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Leveraging the Power of VDMA Engines for Computer Vision Apps with TySOM

This article was originally published as a two-part blog series at Aldec's website. It is reprinted here with the permission of Aldec.

It's pretty hard to overestimate the role of heterogeneous embedded systems based on Xilinx® Zynq®-7000 All-Programmable devices in tasks like computer vision. Many consumer electronics and specialized devices are emerging to facilitate and improve industries such as medical, automotive, security, and IoT. Aldec delivers Zynq-based SoC FPGA embedded hardware platforms with our TySOM™ Embedded Development Kits to solve the complicated problems associated with this emerging market. Check out the official press release if you have missed it.

The combination of high-performance ARM® application processing and Xilinx programmable FPGA fabric turns the whole development process into a series of easy and efficient design steps. Computer vision engineers are able to choose the design flow that suits their needs: pure CPU application using popular computer vision libraries, pure RTL design in FPGA, or a mixed flow using the best from both worlds.

But what is behind the scenes? Designers require an image source (input) as well as an image visualization device (output) to check the results of the image processing algorithm. Typically, these are digital cameras and display panels. In general, an image processing algorithm implies the pixel data is stored into frame buffers allocated in main system DDR memory. But how should that data get to memory? How does the input from a camera ultimately reach the output on a display as a processed image? Introducing the Xilinx VDMA IP core.

VDMA stands for Video Direct Memory Access and is nothing but a modification of a general-use DMA engine for video/imaging applications. VDMA is used to get the pixel data from image source devices to the memory (write channel) or move that data from memory to the image displays (read channel). So let's see how it's actually done.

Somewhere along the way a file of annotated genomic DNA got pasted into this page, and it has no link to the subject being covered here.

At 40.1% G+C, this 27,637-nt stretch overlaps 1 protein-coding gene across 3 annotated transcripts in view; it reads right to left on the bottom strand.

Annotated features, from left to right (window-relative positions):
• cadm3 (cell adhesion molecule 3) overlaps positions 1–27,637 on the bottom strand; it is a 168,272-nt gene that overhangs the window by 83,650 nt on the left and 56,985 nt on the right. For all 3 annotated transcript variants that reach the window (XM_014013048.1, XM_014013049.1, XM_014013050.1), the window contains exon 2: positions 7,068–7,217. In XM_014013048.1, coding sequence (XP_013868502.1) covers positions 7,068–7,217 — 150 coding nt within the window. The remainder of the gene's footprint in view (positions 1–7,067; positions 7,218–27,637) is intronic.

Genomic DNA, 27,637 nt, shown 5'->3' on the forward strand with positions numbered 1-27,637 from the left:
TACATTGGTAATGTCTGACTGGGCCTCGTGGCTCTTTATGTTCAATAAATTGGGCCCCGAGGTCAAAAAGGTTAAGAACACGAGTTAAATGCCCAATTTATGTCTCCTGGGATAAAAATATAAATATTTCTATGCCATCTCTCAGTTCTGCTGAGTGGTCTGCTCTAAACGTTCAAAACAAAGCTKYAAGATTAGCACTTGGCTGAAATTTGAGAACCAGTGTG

Video Input Subsystems

A video input subsystem is a set of IP cores used to grab, convert and store the image data into the memory buffers. The write channel of the VDMA engine takes the pixel data represented in AXI4-Stream form and translates it into a series of the incoming burst DDR transfers using AXI4-MM (Memory Mapped) protocol. As it follows from the description above, the initial pixel data must use an AXI4-Stream format which is a non-addressable modification of the standard AXI4 protocol for high-speed data transfers between image source/destination devices and the data processors. The VDMA engine recognizes the AXI4-Stream TUSER signal as SOF (Start Of Frame) as well as the TLAST signal as EOL (End Of Line), both of which are required for frame synchronization purposes. The pixel data comes through TDATA lines strobed by the TKEEP signal. A simple TVALID/TREADY handshake is used to synchronize the slave and master devices similarly to the MM version of AXI4 protocol conventions.


Video frame transfer over AXI4-Stream protocol (image source: www.xilinx.com)

Sometimes it can be a little bit tricky to convert the input data from camera sensor into the streaming format which is shown in the next 2 cases of frame grabbing used for TySOM reference designs reviewed below.

Parallel camera interface: Digital Video Port (DVP)

Target HW platform: TySOM-2-7Z045 & FMC-ADAS + Blue Eagle HDR camera

Digital CMOS camera with a parallel DVP interface is a well-known image source for an advanced Zynq designer and is well suited for low-resolution solutions (up to 1 Mpx).  It's easy to use with Zynq because the raw pixel data is present on the camera interface data lines along with the line (HREF) and frame (VSYNC) synchronization signals. Each portion of pixel data is sampled by the pixel clock (PCLK) present on the interface. Actually that is the main limiting factor: growing image sensor resolution will result in a linearly growing pixel clock frequency making the data on lines unstable and hard to use. Zynq designer may meet a need to convert HREF signal into HSYNC form as well as a need for an additional clocking scheme. Such a subsystem is widely used for Aldec's Automotive Solutions reference designs and the VDMA engine as the heart of the video input subsystem makes it possible.

Serial camera interface: MIPI CSI-2

Target HW platform: TySOM-1-7Z030 + RaspberryPi camera v1.3